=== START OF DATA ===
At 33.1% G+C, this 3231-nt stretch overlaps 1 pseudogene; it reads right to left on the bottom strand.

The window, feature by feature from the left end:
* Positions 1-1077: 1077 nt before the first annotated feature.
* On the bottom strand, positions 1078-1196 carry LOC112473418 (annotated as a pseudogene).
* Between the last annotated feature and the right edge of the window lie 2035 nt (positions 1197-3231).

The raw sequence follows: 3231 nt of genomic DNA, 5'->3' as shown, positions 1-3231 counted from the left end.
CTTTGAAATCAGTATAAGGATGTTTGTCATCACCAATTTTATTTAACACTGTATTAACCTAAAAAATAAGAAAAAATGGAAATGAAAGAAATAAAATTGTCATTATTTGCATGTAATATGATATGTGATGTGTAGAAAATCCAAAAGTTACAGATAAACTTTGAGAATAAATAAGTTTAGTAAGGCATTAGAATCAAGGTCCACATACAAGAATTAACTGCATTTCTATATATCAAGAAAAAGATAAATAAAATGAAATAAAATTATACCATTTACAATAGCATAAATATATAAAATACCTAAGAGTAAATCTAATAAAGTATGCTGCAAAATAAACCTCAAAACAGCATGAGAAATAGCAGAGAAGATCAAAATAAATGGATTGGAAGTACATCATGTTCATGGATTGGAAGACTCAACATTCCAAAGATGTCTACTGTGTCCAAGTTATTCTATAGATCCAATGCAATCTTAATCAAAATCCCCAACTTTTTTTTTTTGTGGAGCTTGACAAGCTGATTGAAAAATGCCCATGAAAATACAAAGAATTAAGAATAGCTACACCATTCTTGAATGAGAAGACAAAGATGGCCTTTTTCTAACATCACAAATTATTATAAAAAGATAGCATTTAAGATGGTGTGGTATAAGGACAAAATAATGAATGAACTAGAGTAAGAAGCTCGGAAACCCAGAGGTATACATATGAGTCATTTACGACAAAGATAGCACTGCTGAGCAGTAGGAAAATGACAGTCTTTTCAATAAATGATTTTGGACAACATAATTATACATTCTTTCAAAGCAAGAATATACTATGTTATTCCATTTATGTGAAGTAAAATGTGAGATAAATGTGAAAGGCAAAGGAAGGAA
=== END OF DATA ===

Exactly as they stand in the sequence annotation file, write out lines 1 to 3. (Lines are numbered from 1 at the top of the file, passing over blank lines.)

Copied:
At 33.1% G+C, this 3231-nt stretch overlaps 1 pseudogene; it reads right to left on the bottom strand.

The window, feature by feature from the left end:
* Positions 1-1077: 1077 nt before the first annotated feature.